Putting a missing child's picture on a milk carton was never enough. The city of Alexandria Police Department is now pioneering a better way of pursuing these cases: installing computer data centers in squad cars that enable police to digitally transfer photographs of missing children.
The technology can be used to transmit suspects' photos as well. But using it to track missing children has stirred most of the talk in Alexandria, population 117,300, as the 265-member police force has established a link with the National Center for Missing and Exploited Children in Arlington, Va., to enhance nationwide communications.
With the link, Alexandria police officers can transmit a current missing child's picture, which is then swiftly posted on the center's World Wide Web site (www.missingkids.com). The center, in turn, can transmit missing-child flier information to the city's police cars.
"This is exciting technology,'' said Ben Ermini, director of the missing children's division for the center, a nonprofit organization that is partially supported by the Justice Department. "It will have much impact on the national center. It's been a big problem for us to get a picture of a missing child to law enforcement agencies. The best we could do was overnight mail the pictures to them before.''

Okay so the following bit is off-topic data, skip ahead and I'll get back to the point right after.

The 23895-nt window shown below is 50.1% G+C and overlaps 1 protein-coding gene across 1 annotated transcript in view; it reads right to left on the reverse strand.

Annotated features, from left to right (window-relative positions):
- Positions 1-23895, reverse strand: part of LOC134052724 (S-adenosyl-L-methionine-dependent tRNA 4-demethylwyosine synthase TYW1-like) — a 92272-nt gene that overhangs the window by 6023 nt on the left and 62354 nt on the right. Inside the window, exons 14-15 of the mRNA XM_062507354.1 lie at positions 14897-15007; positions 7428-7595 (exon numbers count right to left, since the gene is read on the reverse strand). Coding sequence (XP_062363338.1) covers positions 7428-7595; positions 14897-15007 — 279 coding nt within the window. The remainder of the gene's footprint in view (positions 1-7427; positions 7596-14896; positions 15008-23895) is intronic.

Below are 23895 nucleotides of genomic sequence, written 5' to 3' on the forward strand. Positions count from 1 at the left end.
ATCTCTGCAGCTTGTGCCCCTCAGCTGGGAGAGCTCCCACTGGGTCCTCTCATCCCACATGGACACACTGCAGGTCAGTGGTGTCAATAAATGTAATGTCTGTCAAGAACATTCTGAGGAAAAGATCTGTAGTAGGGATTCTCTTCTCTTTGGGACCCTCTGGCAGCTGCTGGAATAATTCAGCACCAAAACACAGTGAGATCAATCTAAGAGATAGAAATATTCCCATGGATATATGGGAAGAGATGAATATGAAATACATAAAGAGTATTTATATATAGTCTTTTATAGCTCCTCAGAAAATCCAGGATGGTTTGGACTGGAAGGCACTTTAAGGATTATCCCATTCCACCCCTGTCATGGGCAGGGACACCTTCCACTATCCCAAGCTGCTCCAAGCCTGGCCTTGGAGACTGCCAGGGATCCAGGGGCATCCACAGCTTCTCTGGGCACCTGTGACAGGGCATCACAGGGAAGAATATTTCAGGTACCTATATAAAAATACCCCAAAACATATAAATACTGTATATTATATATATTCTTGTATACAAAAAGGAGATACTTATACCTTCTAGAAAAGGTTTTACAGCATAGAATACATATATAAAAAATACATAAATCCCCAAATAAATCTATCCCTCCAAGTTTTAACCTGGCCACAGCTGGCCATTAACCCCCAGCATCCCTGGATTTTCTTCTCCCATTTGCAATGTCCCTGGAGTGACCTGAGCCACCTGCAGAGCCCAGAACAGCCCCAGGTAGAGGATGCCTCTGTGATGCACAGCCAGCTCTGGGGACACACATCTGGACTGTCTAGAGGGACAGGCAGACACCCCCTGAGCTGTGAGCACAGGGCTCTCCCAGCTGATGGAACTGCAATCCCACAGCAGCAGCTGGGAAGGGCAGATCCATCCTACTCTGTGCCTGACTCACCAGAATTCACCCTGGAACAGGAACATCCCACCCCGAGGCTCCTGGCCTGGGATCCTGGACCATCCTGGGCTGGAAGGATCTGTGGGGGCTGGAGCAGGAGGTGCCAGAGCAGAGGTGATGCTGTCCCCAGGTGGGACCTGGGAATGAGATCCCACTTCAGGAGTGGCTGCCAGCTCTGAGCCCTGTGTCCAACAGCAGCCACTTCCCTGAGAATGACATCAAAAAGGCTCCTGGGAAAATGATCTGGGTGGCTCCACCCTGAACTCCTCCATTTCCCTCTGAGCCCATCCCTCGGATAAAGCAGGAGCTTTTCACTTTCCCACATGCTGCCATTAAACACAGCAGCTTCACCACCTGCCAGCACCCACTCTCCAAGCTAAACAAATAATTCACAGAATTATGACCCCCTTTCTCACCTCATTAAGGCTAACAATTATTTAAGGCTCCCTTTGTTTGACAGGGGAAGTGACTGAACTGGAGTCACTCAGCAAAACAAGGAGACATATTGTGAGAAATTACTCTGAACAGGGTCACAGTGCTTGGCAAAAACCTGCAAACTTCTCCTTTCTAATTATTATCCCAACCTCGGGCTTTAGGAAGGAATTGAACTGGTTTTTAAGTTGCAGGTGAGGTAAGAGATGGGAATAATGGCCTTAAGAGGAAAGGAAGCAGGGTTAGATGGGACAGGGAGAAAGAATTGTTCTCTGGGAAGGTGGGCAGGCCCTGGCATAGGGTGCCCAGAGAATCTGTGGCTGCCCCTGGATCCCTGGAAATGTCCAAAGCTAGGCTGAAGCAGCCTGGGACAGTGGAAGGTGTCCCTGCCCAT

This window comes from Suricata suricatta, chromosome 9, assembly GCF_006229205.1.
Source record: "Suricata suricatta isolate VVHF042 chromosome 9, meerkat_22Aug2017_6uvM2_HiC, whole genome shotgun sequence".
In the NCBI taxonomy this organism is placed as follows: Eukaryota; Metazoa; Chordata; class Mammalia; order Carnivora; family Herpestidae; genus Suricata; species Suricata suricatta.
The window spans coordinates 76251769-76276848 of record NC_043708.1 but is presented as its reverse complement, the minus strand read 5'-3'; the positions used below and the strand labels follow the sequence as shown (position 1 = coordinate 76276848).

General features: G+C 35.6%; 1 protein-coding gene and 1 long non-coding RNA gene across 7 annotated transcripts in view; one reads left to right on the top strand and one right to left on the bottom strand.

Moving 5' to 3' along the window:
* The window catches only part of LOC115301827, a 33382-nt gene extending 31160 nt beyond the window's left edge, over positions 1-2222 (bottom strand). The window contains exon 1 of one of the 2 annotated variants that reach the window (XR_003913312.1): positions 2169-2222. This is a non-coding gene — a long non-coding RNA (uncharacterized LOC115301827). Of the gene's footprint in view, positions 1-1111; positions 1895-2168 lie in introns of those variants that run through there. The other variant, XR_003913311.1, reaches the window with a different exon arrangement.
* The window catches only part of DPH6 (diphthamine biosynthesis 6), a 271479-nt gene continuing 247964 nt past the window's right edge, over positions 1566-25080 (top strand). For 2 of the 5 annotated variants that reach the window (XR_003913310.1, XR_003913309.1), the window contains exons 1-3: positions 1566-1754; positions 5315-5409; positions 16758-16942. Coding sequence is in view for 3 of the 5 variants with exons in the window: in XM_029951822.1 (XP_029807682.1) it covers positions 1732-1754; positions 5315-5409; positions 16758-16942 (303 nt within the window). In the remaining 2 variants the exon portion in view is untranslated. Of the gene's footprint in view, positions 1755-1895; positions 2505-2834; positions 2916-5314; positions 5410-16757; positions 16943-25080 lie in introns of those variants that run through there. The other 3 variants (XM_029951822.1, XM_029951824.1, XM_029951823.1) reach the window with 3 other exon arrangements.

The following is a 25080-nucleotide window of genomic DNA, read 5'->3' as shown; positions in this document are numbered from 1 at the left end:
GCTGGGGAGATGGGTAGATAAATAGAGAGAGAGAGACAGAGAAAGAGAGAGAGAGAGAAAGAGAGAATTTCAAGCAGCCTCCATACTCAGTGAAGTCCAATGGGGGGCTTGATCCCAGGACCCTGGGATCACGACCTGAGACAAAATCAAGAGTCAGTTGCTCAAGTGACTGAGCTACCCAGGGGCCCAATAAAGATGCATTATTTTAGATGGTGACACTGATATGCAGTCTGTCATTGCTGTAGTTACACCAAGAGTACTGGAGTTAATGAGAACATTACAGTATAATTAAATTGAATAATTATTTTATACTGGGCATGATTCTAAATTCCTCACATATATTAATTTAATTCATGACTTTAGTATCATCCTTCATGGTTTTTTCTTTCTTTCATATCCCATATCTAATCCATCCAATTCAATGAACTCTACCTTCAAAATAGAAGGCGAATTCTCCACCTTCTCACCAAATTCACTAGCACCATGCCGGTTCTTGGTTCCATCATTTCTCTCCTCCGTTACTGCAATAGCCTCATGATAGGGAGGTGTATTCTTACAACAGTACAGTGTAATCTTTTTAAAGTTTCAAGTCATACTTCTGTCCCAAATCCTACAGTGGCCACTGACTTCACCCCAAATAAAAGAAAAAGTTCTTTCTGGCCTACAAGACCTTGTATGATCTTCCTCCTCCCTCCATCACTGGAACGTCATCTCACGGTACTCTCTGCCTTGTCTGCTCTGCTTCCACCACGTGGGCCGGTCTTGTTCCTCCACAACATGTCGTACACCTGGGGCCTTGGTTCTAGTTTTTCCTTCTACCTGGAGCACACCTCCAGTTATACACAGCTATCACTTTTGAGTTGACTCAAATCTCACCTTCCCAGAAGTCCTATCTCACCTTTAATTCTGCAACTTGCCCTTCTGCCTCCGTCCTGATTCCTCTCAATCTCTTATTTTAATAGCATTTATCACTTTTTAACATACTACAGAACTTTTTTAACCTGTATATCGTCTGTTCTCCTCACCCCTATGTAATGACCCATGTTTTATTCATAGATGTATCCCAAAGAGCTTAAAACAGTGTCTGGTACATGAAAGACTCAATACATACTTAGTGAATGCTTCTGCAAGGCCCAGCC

The center also has 33 kiosks throughout the country on which it can electronically post the information, and is seeking to install 400 kiosks in the next five years. The kiosks are located in airport terminals, shopping malls and other high-traffic sites.
"The name of the game for us - how we find kids - is face recognition,'' Ermini said. "The faster we can get the posters out, the wider the dissemination of the information, the faster we can find the kid.''
But because the technology is so new, most of the photo transmission among police officers remains within the Alexandria city limits. The College Station, Texas, police are also equipped for photo transmission. But the lack of other law enforcement agencies getting involved highlights the need to bring electronic communications in patrol cars into the 1990s, officials say.
"You can't go from one police car to the other throughout numerous jurisdictions with the current communications structure in place and be as effective,'' said Tom Steele, a civilian who commands automated systems for the Alexandria Police Department.
About 30 percent of the cars operated by sheriff departments, city police and state troopers nationwide have mounted digital terminals, according to International Data Corp., the Framingham, Mass.-based market research firm. Most, however, aren't hooked up for digital photo transmission. Law enforcement officials say the efforts by Alexandria and College Station are groundbreaking.
The Department of Justice is encouraging the use of the interactive technology among jurisdictions as it seeks to expand communications on the federal, state and local levels. Also, since the Clinton administration started the Community Oriented Policing Services/Making Officer Redeployment Effective, called COPS MORE, in 1994, the program has given $166 million to local jurisdictions for technology advancements.